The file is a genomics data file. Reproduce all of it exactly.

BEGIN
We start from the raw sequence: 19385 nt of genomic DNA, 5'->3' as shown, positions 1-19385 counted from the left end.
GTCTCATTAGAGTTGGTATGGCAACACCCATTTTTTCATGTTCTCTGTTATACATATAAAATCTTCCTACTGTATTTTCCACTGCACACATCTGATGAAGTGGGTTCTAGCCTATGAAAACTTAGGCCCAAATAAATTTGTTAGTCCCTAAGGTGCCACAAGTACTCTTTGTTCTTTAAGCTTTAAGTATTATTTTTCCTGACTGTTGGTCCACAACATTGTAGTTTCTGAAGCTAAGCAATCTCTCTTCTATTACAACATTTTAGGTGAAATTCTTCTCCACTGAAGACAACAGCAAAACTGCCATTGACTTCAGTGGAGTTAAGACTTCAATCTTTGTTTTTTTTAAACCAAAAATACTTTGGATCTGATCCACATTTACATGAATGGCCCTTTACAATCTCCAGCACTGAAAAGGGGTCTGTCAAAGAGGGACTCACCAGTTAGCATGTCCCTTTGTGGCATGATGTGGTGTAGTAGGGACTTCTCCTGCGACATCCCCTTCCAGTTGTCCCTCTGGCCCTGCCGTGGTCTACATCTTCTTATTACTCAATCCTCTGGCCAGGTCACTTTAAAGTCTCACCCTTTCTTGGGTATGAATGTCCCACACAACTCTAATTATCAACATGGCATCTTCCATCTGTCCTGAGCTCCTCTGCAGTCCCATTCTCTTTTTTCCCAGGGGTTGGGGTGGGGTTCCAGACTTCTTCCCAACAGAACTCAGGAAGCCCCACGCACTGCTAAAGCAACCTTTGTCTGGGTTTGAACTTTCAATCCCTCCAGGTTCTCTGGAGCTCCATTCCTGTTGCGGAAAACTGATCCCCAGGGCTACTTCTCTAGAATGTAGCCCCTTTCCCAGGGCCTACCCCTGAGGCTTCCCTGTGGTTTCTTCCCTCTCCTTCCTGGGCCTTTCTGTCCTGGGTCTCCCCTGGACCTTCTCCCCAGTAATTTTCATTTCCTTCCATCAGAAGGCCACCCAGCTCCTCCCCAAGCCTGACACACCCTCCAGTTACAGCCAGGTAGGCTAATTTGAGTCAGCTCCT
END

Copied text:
We start from the raw sequence: 19385 nt of genomic DNA, 5'->3' as shown, positions 1-19385 counted from the left end.
GTCTCATTAGAGTTGGTATGGCAACACCCATTTTTTCATGTTCTCTGTTATACATATAAAATCTTCCTACTGTATTTTCCACTGCACACATCTGATGAAGTGGGTTCTAGCCTATGAAAACTTAGGCCCAAATAAATTTGTTAGTCCCTAAGGTGCCACAAGTACTCTTTGTTCTTTAAGCTTTAAGTATTATTTTTCCTGACTGTTGGTCCACAACATTGTAGTTTCTGAAGCTAAGCAATCTCTCTTCTATTACAACATTTTAGGTGAAATTCTTCTCCACTGAAGACAACAGCAAAACTGCCATTGACTTCAGTGGAGTTAAGACTTCAATCTTTGTTTTTTTTAAACCAAAAATACTTTGGATCTGATCCACATTTACATGAATGGCCCTTTACAATCTCCAGCACTGAAAAGGGGTCTGTCAAAGAGGGACTCACCAGTTAGCATGTCCCTTTGTGGCATGATGTGGTGTAGTAGGGACTTCTCCTGCGACATCCCCTTCCAGTTGTCCCTCTGGCCCTGCCGTGGTCTACATCTTCTTATTACTCAATCCTCTGGCCAGGTCACTTTAAAGTCTCACCCTTTCTTGGGTATGAATGTCCCACACAACTCTAATTATCAACATGGCATCTTCCATCTGTCCTGAGCTCCTCTGCAGTCCCATTCTCTTTTTTCCCAGGGGTTGGGGTGGGGTTCCAGACTTCTTCCCAACAGAACTCAGGAAGCCCCACGCACTGCTAAAGCAACCTTTGTCTGGGTTTGAACTTTCAATCCCTCCAGGTTCTCTGGAGCTCCATTCCTGTTGCGGAAAACTGATCCCCAGGGCTACTTCTCTAGAATGTAGCCCCTTTCCCAGGGCCTACCCCTGAGGCTTCCCTGTGGTTTCTTCCCTCTCCTTCCTGGGCCTTTCTGTCCTGGGTCTCCCCTGGACCTTCTCCCCAGTAATTTTCATTTCCTTCCATCAGAAGGCCACCCAGCTCCTCCCCAAGCCTGACACACCCTCCAGTTACAGCCAGGTAGGCTAATTTGAGTCAGCTCCT